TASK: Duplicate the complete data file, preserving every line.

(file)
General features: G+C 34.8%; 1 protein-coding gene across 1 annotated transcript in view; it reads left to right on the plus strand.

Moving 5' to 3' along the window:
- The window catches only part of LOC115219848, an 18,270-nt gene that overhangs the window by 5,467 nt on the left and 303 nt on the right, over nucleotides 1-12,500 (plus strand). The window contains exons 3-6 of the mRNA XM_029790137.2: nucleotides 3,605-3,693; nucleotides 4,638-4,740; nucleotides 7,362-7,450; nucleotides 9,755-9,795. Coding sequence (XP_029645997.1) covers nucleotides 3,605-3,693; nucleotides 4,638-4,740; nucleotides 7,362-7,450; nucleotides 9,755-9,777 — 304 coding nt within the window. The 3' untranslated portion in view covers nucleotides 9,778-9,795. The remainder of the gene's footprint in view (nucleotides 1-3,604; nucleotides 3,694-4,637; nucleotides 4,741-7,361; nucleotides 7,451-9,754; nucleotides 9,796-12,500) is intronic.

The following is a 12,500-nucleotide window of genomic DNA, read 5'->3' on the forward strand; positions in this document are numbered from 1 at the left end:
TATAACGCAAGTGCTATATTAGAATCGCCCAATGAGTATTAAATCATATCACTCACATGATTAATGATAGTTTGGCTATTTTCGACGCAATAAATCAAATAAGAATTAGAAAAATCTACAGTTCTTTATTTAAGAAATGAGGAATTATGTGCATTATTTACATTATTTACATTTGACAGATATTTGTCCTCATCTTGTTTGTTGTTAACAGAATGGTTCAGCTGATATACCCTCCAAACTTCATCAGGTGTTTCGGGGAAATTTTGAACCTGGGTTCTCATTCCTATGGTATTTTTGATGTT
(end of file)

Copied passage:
General features: G+C 34.8%; 1 protein-coding gene across 1 annotated transcript in view; it reads left to right on the plus strand.

Moving 5' to 3' along the window:
- The window catches only part of LOC115219848, an 18,270-nt gene that overhangs the window by 5,467 nt on the left and 303 nt on the right, over nucleotides 1-12,500 (plus strand). The window contains exons 3-6 of the mRNA XM_029790137.2: nucleotides 3,605-3,693; nucleotides 4,638-4,740; nucleotides 7,362-7,450; nucleotides 9,755-9,795. Coding sequence (XP_029645997.1) covers nucleotides 3,605-3,693; nucleotides 4,638-4,740; nucleotides 7,362-7,450; nucleotides 9,755-9,777 — 304 coding nt within the window. The 3' untranslated portion in view covers nucleotides 9,778-9,795. The remainder of the gene's footprint in view (nucleotides 1-3,604; nucleotides 3,694-4,637; nucleotides 4,741-7,361; nucleotides 7,451-9,754; nucleotides 9,796-12,500) is intronic.

The following is a 12,500-nucleotide window of genomic DNA, read 5'->3' on the forward strand; positions in this document are numbered from 1 at the left end:
TATAACGCAAGTGCTATATTAGAATCGCCCAATGAGTATTAAATCATATCACTCACATGATTAATGATAGTTTGGCTATTTTCGACGCAATAAATCAAATAAGAATTAGAAAAATCTACAGTTCTTTATTTAAGAAATGAGGAATTATGTGCATTATTTACATTATTTACATTTGACAGATATTTGTCCTCATCTTGTTTGTTGTTAACAGAATGGTTCAGCTGATATACCCTCCAAACTTCATCAGGTGTTTCGGGGAAATTTTGAACCTGGGTTCTCATTCCTATGGTATTTTTGATGTT